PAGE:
She knew that feeling.  Every mother knew the feeling of wanting time to stop, wanting the child to stay a baby, wanting the youth to stay a child, wanting the moment when the little arms came around your neck to last forever.  Every human knew that feeling, of wanting tomorrow to be the same as today, so that you could just go on being who you were, without the pains that age brought.

But as a mother, as a human, she knew the stupidity of that.  Knew that the child could give more joy than the baby, as well as more grief; knew that age had its compensations; knew that growth always hurt.”

“. . .all he had was himself, the center of himself, which was, after all, just a single arrow in flight.”

Other Books Read by This Author: None, but I might eventually pick up Blood Ties (first in The Castings Trilogy), as I enjoyed Ms. Freeman’s writing so much.

What are other people saying? Thoughts of a Scot, Aurealis Xpress

Rating:

★★★★★ Plot Development

★★★★ Characterization

★★★★ Writing Style

★★★★ Original Idea

★★★★ Page Turner

Overall ★★★★


The Goddess Test

Reviewed by Brittney

Just the Facts: by Aimee Carter. 298 p. To be published April 26, 2011 by Harlequin Teen.  Advanced copy provided in electronic format, courtesy of the publisher through NetGalley.

Verdict: ★★★☆☆

Who Cares? YA Fantasy

Short Bio: Kate’s only desire is to spend as much time as possible with mom, who is dying of cancer.  Her mom takes them to a small, rural town where Kate meets James and Ava . . . and begins a series of events that lead her to make a bargain with Henry/Hades, the god of the Underworld that will give her more time with her mother.  If she can pass the 7 tests that the unseen “council” of gods puts before her, she will become an immortal (and Henry’s wife, to boot).

Eyewitness Account: I thought this book was going to be a lot more interesting – it follows the popular trend of books about the “contemporary” Greek gods.  However, what made for great adventure-packed stories for kids came across rather bland for a YA romance.  While a number of plot devices showed good promise (great foreshadowing at the beginning, interesting development of “the Underworld”, and clever theme behind the 7 tests),  this modern-day twist on the tale of Persephone didn’t quite work.  The plot felt contorted and contrived, and the characters never fully enough developed to be real.  Rather than acting “ageless,” Henry acts like an old protective father, which makes it difficult to picture him as someone a teenager would fall in love with.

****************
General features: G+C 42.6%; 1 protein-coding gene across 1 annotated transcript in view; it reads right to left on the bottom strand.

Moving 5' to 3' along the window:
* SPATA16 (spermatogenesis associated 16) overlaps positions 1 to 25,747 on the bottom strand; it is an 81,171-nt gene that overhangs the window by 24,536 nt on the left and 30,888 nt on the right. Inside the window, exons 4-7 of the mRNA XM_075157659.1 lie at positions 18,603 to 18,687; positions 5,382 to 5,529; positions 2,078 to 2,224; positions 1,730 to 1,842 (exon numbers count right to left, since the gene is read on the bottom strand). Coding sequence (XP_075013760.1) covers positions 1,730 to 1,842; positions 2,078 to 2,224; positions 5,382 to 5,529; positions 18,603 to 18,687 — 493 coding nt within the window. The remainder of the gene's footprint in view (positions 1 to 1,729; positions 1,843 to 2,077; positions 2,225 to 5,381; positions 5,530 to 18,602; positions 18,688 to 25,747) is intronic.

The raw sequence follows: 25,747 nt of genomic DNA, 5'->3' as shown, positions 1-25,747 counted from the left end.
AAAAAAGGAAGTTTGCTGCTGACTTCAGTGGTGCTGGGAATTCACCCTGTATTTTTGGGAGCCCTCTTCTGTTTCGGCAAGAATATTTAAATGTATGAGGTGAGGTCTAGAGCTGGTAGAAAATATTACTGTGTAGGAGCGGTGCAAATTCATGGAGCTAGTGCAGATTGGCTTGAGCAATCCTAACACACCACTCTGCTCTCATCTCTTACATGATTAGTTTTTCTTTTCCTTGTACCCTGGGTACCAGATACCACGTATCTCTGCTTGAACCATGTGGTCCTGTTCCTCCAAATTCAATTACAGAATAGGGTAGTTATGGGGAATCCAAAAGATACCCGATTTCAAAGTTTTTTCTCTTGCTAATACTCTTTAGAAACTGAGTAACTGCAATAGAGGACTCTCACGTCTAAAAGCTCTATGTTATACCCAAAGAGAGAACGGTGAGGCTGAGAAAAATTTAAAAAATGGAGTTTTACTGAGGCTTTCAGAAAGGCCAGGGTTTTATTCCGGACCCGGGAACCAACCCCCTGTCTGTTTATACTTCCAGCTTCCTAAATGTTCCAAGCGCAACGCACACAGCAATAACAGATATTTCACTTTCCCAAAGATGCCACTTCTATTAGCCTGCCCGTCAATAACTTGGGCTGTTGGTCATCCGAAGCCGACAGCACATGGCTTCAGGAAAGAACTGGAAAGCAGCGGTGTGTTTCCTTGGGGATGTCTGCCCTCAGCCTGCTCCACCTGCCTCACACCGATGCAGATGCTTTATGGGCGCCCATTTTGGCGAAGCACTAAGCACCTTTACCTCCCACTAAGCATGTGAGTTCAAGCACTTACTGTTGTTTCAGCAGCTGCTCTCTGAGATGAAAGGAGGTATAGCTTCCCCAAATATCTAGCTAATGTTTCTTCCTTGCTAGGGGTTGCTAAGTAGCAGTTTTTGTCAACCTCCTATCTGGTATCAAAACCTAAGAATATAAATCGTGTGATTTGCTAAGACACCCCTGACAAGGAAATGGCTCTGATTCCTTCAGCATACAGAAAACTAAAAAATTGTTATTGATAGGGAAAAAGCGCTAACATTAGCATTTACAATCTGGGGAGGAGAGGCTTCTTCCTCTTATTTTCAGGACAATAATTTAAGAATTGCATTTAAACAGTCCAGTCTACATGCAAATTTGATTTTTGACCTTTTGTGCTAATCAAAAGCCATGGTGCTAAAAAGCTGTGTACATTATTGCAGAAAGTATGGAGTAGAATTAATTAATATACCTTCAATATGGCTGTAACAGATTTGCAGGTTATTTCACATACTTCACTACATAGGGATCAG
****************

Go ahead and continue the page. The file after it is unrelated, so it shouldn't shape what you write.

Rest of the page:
The fun part of the Greek gods are how they interact with each other, play around with mortals, and create great quests for heroes like Jason and Hercules.  As the plot focuses only on one god (Henry), who generally mopes around or acts overly parental, the best part of setting is rather lost.  The only thing that kept me turning the pages was the desire to know what the tests were (of which I only guessed a couple, so kudos to the author for not giving everything away).

Other Books Read by This Author: None.

What are other people saying? Lit Express, A Myriad of Books, WhatchYAReading?

Rating:

★★★☆☆ Plot Development

★★☆☆☆ Characterization

★★★☆☆ Writing Style

★★★☆☆ Original Idea

★★★☆☆ Page Turner

Overall ★★★☆☆